Latest Issue

“Imposed Citizenship”: how Brexit is already quietly affecting Northern Ireland’s Irish citizens

The government aren't keen to shout about it, but Emma de Souza's case has already been seen as a constitutional test of the Good Friday Agreement. And that's only the start

By Stephen Donnan-Dalzell  

Northern Irish people can have British Citizenship, Irish Citizenship or both. So why has one case become a fraught test for identity post-Brexit? Photo: Prospect composite

Like many of you, I have been following with interest—and some confusion—the growing controversy over the issue of what will happen regarding Irish citizenship in Northern Ireland in the wake of Brexit (whenever that may be).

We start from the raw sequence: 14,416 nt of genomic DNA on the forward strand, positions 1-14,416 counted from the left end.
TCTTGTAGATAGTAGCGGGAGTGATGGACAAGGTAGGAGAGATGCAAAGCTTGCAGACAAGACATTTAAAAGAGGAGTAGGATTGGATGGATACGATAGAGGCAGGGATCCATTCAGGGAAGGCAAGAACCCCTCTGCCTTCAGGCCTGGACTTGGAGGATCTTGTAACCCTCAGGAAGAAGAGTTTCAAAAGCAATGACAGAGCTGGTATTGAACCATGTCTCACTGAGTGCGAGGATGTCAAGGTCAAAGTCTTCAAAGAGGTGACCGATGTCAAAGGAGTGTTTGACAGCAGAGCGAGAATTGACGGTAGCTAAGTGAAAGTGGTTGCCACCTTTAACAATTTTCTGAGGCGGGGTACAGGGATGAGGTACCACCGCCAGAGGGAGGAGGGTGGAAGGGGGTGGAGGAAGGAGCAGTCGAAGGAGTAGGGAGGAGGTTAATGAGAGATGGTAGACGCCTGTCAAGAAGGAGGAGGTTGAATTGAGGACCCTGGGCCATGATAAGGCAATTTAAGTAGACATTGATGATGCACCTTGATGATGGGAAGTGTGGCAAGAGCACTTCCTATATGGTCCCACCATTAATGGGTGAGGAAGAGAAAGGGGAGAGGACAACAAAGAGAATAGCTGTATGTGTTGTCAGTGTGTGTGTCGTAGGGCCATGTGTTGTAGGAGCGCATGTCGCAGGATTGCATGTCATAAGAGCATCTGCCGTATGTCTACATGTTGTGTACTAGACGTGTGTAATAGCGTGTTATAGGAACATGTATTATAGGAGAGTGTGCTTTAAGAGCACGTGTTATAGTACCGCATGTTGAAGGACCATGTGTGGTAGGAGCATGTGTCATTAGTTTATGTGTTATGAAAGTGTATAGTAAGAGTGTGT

The issue arose as a result of an application by Irish citizen and Derry native, Emma de Souza, which sought to bring her US-born…

Register today to continue reading

You’ve hit your limit of three articles in the last 30 days. To get seven more, simply enter your email address below.

You’ll also receive our free e-book Prospect’s Top Thinkers 2020 and our newsletter with the best new writing on politics, economics, literature and the arts.

Prospect may process your personal information for our legitimate business purposes, to provide you with newsletters, subscription offers and other relevant information.

Click here to learn more about these purposes and how we use your data. You will be able to opt-out of further contact on the next page and in all our communications.

This site is protected by reCAPTCHA and the Google Privacy Policy and Terms of Service apply.

We want to hear what you think about this article. Submit a letter to

More From Prospect